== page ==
According to research by Salman Klar of the Fraser Health Authority, Metro Vancouver residents living in the region’s most walkable neighborhoods are about a third less likely to be overweight or obese than those living in the region’s more car-dependent areas.
This was just one recent study – the connection between walkable neighborhoods and healthy people living there has been confirmed before.
In the September 2008 issue of the American Journal of Preventive Medicine, researchers proved that “residents were at less risk of being obese or overweight if they lived in walkable neighborhoods-those that are more densely populated, designed to be more friendly to pedestrians and have a range of destinations for pedestrians” in Salt Lake City, Utah.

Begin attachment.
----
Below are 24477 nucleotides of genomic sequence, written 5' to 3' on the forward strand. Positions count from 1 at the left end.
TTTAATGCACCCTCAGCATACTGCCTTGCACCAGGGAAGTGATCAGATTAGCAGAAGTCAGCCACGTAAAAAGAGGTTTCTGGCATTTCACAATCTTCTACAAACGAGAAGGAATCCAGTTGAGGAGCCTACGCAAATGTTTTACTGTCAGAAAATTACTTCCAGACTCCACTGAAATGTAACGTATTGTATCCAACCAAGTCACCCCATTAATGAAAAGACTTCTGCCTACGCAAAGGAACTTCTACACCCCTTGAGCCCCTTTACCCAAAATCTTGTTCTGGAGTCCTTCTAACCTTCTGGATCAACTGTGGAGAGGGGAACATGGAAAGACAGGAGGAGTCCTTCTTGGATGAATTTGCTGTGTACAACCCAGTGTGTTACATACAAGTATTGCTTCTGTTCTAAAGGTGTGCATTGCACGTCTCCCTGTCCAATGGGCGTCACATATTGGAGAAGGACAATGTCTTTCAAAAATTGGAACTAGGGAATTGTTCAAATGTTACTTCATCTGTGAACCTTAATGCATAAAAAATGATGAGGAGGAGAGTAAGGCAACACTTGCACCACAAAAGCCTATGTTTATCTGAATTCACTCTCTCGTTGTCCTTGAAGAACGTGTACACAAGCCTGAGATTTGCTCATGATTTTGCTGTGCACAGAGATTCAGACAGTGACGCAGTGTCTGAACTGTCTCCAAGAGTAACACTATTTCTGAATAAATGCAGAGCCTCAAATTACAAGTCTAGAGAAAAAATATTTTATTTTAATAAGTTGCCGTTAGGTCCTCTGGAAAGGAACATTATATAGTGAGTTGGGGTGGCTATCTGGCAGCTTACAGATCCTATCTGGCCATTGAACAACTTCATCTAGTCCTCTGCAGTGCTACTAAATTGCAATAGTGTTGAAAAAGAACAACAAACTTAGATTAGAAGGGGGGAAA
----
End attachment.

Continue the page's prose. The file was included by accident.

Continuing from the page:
The study also found that the neighborhoods with the best fitness results tended to be built before 1950, meaning lots of design features such as shaded sidewalks, convenient small shots, and other attractive destinations.
So what makes a neighborhood “walkable?” According to Walk Score, here are many of the features:
A center: Walkable neighborhoods have a center, whether it’s a main street or a public space.
People: Enough people for businesses to flourish and for public transit to run frequently.
Mixed income, mixed use: Affordable housing located near businesses.
Parks and public space: Plenty of public places to gather and play.
Pedestrian design: Buildings are close to the street, parking lots are relegated to the back.
Schools and workplaces: Close enough that most residents can walk from their homes.
Complete streets: Streets designed for bicyclists, pedestrians, and transit.
Do you live in a walkable neighborhood? Let us know on Twitter at @creatopspray.